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My Life in Middlemarch


Okay. So.

This book is a biography of a book. Specifically, it’s the biography of one woman and how she and a life-changing novel matured together.

For the record, I was not one of those kids who was reading James Joyce and Herman Melville when she was nine. I was reading novels with deathless titles like The Cat Ate My Gymsuit.

But I did manage to fit in some of the good stuff now and then when I hit my teens and twenties, so I do know the pleasure of rereading a classic decades later and thinking fondly, “I am such an idiot.”

There are books that it’s no use reading before a certain stage, because you have nowhere to put what they have to offer. This isn’t an insult to the young, because it’s not necessarily about youth. I know plenty of people in their teens and early twenties who have a better understanding of some great books than I do; and I know others who may be in their forties chronologically, but they don’t have a clue about certain books because they just don’t have the right set of mental shelves for them.

I was young and clueless when I first read Middlemarch. I only grasped two things: there’s a reason more people have heard of Jane Austen than of George Eliot, and I could relate more directly to Dorothea Brooke than I’ve ever been able to empathize with any of Austen’s heroines. This contradiction baffled me. It’s also the reason I’ve read Middlemarch several times even though it’s almost 800 pages long.

Okay, I also reread it because after my first time through, someone gave me a gorgeous hardcover copy and I’m a sucker for a pretty face. Fine. I’m shallow. Sue me.

But at least I’m not irredeemably shallow. That second time through, I managed to notice more than just the story. I caught killer lines like “Destiny stands by sarcastic with our dramatis personae folded in her hand.” I didn’t know what that meant, exactly, but I knew there was something going on there.

Because of the range of characters and the multiple storylines, Middlemarch is a book that is different not just for different readers, but for the same reader at different ages. Or, as Rebecca Mead puts it in this loving memoir, “There are books that grow with the reader as the reader grows, like a graft to a tree.”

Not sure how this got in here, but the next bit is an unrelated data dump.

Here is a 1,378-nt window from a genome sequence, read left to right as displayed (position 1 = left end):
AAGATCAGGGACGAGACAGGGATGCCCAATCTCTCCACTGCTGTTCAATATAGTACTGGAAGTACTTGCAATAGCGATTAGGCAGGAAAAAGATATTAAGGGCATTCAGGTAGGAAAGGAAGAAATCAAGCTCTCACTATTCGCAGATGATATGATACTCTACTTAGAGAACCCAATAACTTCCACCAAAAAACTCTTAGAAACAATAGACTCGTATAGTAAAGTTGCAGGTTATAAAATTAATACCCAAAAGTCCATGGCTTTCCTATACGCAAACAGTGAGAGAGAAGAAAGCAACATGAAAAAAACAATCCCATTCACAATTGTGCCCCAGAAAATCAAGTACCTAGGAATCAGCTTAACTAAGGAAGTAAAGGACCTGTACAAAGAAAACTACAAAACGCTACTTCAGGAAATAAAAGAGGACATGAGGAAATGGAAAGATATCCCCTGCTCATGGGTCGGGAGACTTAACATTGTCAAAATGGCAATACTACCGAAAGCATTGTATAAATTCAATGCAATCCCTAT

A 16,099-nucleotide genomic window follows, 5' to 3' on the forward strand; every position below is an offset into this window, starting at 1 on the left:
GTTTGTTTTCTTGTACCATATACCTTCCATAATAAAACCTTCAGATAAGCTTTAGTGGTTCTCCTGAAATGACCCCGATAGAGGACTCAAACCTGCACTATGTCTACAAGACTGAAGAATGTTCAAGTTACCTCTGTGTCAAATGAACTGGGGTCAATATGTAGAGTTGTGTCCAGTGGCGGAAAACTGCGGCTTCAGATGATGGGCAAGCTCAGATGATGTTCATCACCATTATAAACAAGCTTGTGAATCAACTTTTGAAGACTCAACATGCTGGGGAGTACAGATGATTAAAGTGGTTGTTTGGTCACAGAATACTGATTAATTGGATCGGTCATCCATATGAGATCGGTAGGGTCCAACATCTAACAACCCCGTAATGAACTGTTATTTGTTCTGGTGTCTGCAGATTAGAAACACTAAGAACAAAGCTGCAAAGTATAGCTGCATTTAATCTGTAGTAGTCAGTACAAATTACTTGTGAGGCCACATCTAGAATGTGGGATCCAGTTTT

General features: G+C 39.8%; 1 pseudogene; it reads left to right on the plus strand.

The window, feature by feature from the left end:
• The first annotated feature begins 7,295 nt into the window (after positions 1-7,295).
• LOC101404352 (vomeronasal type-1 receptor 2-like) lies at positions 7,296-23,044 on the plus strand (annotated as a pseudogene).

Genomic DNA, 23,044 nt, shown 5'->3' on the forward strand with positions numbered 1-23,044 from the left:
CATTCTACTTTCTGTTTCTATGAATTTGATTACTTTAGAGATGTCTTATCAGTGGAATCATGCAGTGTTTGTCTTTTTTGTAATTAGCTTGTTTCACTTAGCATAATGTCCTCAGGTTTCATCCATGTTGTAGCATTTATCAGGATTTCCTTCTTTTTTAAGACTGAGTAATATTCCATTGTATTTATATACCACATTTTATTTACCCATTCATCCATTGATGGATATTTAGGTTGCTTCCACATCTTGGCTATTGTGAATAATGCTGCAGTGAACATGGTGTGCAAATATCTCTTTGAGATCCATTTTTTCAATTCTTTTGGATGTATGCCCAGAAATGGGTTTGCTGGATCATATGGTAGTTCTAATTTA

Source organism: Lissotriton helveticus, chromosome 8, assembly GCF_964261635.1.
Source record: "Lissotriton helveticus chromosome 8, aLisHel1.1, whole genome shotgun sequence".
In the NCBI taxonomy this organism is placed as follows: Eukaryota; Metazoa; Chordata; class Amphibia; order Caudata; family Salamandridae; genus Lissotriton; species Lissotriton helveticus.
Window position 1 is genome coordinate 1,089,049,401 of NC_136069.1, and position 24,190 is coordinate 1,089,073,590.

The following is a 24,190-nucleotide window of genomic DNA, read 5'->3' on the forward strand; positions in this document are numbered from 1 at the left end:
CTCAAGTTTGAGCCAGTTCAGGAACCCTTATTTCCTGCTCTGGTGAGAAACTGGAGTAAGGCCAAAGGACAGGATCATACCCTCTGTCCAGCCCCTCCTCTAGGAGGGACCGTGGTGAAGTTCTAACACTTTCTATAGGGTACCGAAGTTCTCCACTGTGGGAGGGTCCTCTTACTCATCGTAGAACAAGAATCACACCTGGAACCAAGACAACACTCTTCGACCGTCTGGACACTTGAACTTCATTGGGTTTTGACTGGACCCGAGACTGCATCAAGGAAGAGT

My Life is a story of how a great novel changed Rebecca Mead’s life, and how it grew as she did. If you’ve ever had a similar relationship with a book, you’ll enjoy this book even if you haven’t read Middlemarch -- though you’ll probably want to long before you finish.

You’ll also enjoy Mead's book if you’ve always been curious about George Eliot’s life but don’t necessarily want to commit to a whole biography. (I admit to living in that camp, though I feel myself being coaxed out of it now.)

The reason you might be curious about George Eliot is because it’s hard not to be curious about a woman whose novels are known for their strong moral messages, and who left her Christian faith behind early in life and had the nerve to live with a man in the mid-nineteenth century. Yes, that kind of “live with.” Starting in 1854. Yes, that 1854. Victorian England. The man, George Lewes, was married but living apart from his wife, who was happily bearing children by another man. Divorce was nearly impossible back then, so when George Eliot and George Lewes fell in love, they decided to shack up. And you thought the Victorians were boring.

Eliot remained in this monogamous relationship for 24 years, until Lewes’ death. Eliot was inconsolable until she decided maybe she wasn’t inconsolable after all, which just happened to be around the time a man 20 years her junior proposed to her. She accepted. She was sixty at the time. (And you thought the Victorians were boring.)

This book has plenty of wonderful biographical details like that. Also some sad ones, like the fact that her younger twin brothers died on the same day only a week and a half after their birth. These are woven around details from Mead’s life, though she goes easy on the personal outpourings. She knows she can’t compete with her subject matter, and doesn’t try – though her writing holds up well even next to Eliot’s.

I would write more about this lovely book, but I can’t afford to. I can hear the library snarling at me even from a mile away to return its property. So I’ll close with my favorite quote from Middlemarch. It isn’t very profound, but it’s a description of a character I relate to even more than Dorothea Brooke: Mary Garth, who feels “a strong current of gratitude toward those who, instead of telling her that she ought to be contented, did something to make her so.”

Think of that the next time you’re tempted to urge someone to cheer up. And then try to give them a reason to be cheerful. A copy of My Life in Middlemarch would be a good start.